Living Trust vs Will
Everyone understands that both a living trust and a will are legal documents, but what very few people understand are the subtle differences between the two legal forms. To begin with, let’s start with a simple comparison contrasting the major differences between a living trust and a will.
Living Trust and Will Comparison
A living trust is a trust created during a person’s lifetime to either save money on taxes or set up long term property management.
A will is a legal declaration by which a person, the testator, names one or more persons to manage his estate and provides for the transfer of his property at death.
Below are some lesser known differing factors between a living trust and a will.
A living trust has no effect whatsoever on any tax, whether income tax, gift tax or estate tax. The very same tax planning can and usually does take place in either a living trust or a will.
Private vs. Public
A living trust is private. A will must be filed with the Court; not so for a living trust.
Ease of Administration
The administration of a living trust is easier and more informal upon death than the probate of a will. This is often a deciding factor where an elderly couple is considering the burden upon the survivor.
It is very easy for someone who becomes a trustee after the death of the testator to steal from a living trust, whereas stealing from a probate estate is very difficult with the Court watching every move. Sometimes families where there is known dishonesty, known dispute, or no deeply trusted person to take over upon death, are better off under court protection.
A living trust can be a hassle during life. The trust, not you, owns everything; keeping records straight can be difficult for many people. A living trust requires that all substantial property henceforth, for as long as the trust exists, be taken in the ownership of the trust. Many people find this cumbersome.
A will is more expensive after death, while a living trust is more expensive during life. The biggest expense of a living trust is the initial one: transferring all assets into the trust in the first place.
Debts, Known and Unknown
Probate provides a way to cut off unknown debts more quickly, and with a court order. If any creditor does not come forward during the claims period (four months from filing a notice of death with the Court) he or she is barred forever from getting paid. Thus the assets pass to the heirs free and clear. A living trust provides no such quick protection from lurking creditors; in general, debts are cut off by the statute of limitations one year after death. Where there are or might be unknown debts a will might be more suitable protection for the survivors.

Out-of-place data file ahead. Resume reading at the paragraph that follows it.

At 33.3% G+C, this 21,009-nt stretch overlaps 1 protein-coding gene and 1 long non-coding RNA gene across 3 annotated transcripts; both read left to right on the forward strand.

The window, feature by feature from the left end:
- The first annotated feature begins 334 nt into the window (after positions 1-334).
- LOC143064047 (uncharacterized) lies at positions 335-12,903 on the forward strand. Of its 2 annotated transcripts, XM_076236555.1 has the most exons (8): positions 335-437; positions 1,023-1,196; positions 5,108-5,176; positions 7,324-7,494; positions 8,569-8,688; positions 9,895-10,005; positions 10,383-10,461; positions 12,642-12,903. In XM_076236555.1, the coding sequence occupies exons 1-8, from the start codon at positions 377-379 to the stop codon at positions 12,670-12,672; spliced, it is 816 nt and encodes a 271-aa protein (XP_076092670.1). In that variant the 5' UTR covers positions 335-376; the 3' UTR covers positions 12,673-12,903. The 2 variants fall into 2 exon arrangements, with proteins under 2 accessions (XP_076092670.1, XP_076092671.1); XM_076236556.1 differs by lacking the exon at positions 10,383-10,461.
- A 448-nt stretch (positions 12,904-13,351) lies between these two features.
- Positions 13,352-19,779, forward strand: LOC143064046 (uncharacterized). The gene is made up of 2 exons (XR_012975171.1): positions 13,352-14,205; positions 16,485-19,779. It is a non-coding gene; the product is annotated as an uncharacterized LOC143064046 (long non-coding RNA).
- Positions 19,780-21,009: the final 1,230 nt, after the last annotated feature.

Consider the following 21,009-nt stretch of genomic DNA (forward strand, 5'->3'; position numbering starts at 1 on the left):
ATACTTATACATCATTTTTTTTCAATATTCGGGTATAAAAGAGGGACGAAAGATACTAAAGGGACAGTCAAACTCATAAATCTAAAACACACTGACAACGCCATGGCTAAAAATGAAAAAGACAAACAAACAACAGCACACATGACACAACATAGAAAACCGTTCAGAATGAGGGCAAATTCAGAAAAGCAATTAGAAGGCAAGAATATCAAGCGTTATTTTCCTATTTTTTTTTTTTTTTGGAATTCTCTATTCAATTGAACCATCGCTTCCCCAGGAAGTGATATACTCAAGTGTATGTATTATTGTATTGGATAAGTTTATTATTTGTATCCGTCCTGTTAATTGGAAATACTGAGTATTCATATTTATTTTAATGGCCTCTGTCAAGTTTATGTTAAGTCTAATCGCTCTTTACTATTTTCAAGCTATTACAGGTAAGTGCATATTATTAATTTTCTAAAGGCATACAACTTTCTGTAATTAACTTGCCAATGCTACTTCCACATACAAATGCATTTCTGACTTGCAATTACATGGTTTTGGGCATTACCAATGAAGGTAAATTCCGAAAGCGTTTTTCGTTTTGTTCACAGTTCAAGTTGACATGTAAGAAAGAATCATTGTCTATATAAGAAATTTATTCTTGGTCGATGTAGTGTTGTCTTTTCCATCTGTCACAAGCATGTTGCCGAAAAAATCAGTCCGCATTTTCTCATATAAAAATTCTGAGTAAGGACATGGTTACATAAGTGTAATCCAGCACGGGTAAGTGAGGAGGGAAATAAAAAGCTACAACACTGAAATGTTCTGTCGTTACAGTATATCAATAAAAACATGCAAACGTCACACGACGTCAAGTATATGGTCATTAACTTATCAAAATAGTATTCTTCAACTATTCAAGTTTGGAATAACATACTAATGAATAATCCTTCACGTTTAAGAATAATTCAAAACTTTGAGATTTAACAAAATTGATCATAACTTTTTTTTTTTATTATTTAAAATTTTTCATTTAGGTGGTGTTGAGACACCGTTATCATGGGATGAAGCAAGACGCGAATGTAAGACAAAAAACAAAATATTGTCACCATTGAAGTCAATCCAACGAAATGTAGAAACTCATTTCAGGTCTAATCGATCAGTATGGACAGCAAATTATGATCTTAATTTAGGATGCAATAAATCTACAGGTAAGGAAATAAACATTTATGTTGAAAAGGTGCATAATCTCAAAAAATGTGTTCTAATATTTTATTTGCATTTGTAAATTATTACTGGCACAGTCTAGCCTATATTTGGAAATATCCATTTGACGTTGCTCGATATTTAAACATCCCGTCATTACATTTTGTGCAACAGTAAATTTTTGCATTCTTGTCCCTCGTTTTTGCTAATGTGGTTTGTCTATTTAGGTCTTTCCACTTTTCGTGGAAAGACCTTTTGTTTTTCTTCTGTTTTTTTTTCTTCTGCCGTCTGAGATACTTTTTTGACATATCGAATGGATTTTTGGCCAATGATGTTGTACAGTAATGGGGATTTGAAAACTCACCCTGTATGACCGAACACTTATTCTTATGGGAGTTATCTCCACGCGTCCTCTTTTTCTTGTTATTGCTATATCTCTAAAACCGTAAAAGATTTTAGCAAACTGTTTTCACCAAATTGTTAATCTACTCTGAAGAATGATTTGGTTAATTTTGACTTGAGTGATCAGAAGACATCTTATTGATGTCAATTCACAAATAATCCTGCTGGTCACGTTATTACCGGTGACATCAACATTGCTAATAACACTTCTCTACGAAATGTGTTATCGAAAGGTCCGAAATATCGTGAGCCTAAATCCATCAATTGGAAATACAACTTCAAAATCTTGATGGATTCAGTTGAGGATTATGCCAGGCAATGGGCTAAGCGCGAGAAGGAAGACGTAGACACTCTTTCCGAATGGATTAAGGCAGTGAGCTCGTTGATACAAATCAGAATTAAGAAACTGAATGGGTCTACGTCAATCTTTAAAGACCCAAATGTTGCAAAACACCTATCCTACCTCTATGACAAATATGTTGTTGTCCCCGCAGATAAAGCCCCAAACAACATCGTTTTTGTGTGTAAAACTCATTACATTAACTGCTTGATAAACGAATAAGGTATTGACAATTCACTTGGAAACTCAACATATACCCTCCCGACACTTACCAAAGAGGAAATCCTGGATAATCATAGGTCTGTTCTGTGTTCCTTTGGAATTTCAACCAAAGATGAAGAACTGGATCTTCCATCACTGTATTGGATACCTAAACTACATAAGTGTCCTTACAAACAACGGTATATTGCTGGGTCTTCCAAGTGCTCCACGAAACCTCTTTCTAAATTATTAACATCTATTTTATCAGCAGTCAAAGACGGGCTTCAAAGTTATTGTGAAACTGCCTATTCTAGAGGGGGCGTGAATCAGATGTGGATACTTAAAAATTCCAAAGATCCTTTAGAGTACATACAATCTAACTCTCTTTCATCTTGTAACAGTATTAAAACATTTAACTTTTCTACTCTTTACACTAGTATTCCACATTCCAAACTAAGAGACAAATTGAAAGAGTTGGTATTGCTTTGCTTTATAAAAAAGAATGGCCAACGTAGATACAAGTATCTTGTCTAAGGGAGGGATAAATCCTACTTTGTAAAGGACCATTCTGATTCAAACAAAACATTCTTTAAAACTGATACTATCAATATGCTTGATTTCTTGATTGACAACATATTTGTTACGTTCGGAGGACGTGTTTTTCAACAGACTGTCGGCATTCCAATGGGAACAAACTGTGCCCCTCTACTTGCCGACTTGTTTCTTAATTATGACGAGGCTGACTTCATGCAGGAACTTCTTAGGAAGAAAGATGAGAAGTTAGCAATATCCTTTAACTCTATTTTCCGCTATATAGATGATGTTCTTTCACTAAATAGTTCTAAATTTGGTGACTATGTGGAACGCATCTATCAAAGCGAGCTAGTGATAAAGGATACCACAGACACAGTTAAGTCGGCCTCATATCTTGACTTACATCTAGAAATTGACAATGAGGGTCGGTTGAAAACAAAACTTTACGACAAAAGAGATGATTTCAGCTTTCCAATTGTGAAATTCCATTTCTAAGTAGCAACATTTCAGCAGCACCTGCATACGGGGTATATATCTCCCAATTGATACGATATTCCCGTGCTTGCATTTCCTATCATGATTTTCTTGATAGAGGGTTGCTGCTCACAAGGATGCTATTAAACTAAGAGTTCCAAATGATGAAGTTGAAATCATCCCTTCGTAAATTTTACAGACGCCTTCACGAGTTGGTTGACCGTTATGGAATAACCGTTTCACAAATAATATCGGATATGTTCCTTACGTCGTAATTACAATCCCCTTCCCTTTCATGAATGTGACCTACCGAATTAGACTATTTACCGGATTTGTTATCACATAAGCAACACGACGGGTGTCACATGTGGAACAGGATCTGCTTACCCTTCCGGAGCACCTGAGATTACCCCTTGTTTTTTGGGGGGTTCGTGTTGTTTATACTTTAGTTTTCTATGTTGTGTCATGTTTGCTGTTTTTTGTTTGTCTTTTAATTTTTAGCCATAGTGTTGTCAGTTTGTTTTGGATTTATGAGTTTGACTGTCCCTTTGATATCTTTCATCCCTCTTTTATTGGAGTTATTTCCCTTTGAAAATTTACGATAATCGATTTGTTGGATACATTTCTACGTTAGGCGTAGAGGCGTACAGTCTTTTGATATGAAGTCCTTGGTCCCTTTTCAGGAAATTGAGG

|Incapacitated during your lifetime.||A court supervised guardian or conservator will be appointed to handle your finances, payment of expenses, etc.||Same as "No Will."||You can name a successor trustee to step in to manage your assets, pay bills, etc., without court involvement.|
|Upon your death.||Controlled by state law which usually will require a probate proceeding to manage and account for assets, supervise sales and payment of debts, and make distributions to heirs as determined under state law.||Same as "No Will" except that you can name an Executor to manage estate process and direct distribution of your assets.||Because assets are under control of your successor trustee, he/she can manage the assets, pay bills and make distributions to beneficiaries without court involvement (i.e., no probate).|
|Time and Expenses Involved (Incapacitated)||Court costs, attorney's fees and delays are involved in a conservatorship or guardianship proceedings.||Same as "No Will."||Delay and costs are typically minimal.|
|Time and Expenses Involved (Death)||Probate expenses (court costs, attorney's and executor fees) often total 5% to 8% of the assets. Delay is often 1 to 2 years, depending on state law.||Same as "No Will."||No court costs; generally will have some legal fees (approximately 0.5% of estate value or less). Delays are minimal and usually depends on the type of assets involved in the trust.|
|Privacy||Part of the public record.||Same as "No Will."||Trusts are not made part of the public record and thus, maximum privacy is maintained.|
|Lifetime control||N/A||You can amend or revoke your Will at any time, thus controlling distributions, executors, etc.||You can amend or revoke your trust during your lifetime.|
|Contestability||Heirs or others may file adverse claims in probate.||Depending on state law, heirs or others may generally contest a will by objecting during the existing Probate process.||Trusts are more difficult to contest, and contestants must bring a separate court action to challenge the trust.|
|Out of state property||Normally, will require an "ancillary" probate in each state in which real property is held.||Same as "No Will."||Avoids probate and ancillary probates of all property in the trust.|